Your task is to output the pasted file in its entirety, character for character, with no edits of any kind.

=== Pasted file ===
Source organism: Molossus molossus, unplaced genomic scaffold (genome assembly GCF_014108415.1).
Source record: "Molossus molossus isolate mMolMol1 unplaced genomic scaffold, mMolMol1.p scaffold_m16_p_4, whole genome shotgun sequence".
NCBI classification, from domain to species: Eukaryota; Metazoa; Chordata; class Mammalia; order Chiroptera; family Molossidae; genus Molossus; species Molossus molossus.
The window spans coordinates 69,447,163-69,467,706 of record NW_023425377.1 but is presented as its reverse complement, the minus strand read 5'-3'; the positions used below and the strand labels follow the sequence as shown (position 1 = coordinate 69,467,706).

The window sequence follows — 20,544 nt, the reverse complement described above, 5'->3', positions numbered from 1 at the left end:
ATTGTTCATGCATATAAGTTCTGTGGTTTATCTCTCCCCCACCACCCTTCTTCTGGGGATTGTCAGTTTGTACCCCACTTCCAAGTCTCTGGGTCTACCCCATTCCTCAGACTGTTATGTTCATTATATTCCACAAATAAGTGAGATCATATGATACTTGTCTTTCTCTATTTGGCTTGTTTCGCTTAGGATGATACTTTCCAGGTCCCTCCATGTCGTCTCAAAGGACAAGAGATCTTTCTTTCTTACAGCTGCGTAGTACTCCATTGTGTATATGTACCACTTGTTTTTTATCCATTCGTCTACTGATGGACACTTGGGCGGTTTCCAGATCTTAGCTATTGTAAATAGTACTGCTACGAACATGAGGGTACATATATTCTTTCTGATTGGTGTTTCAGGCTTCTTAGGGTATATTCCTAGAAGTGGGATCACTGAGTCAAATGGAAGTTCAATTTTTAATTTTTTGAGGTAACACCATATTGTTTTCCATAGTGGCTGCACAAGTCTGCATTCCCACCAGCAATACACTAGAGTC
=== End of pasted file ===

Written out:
Source organism: Molossus molossus, unplaced genomic scaffold (genome assembly GCF_014108415.1).
Source record: "Molossus molossus isolate mMolMol1 unplaced genomic scaffold, mMolMol1.p scaffold_m16_p_4, whole genome shotgun sequence".
NCBI classification, from domain to species: Eukaryota; Metazoa; Chordata; class Mammalia; order Chiroptera; family Molossidae; genus Molossus; species Molossus molossus.
The window spans coordinates 69,447,163-69,467,706 of record NW_023425377.1 but is presented as its reverse complement, the minus strand read 5'-3'; the positions used below and the strand labels follow the sequence as shown (position 1 = coordinate 69,467,706).

The window sequence follows — 20,544 nt, the reverse complement described above, 5'->3', positions numbered from 1 at the left end:
ATTGTTCATGCATATAAGTTCTGTGGTTTATCTCTCCCCCACCACCCTTCTTCTGGGGATTGTCAGTTTGTACCCCACTTCCAAGTCTCTGGGTCTACCCCATTCCTCAGACTGTTATGTTCATTATATTCCACAAATAAGTGAGATCATATGATACTTGTCTTTCTCTATTTGGCTTGTTTCGCTTAGGATGATACTTTCCAGGTCCCTCCATGTCGTCTCAAAGGACAAGAGATCTTTCTTTCTTACAGCTGCGTAGTACTCCATTGTGTATATGTACCACTTGTTTTTTATCCATTCGTCTACTGATGGACACTTGGGCGGTTTCCAGATCTTAGCTATTGTAAATAGTACTGCTACGAACATGAGGGTACATATATTCTTTCTGATTGGTGTTTCAGGCTTCTTAGGGTATATTCCTAGAAGTGGGATCACTGAGTCAAATGGAAGTTCAATTTTTAATTTTTTGAGGTAACACCATATTGTTTTCCATAGTGGCTGCACAAGTCTGCATTCCCACCAGCAATACACTAGAGTC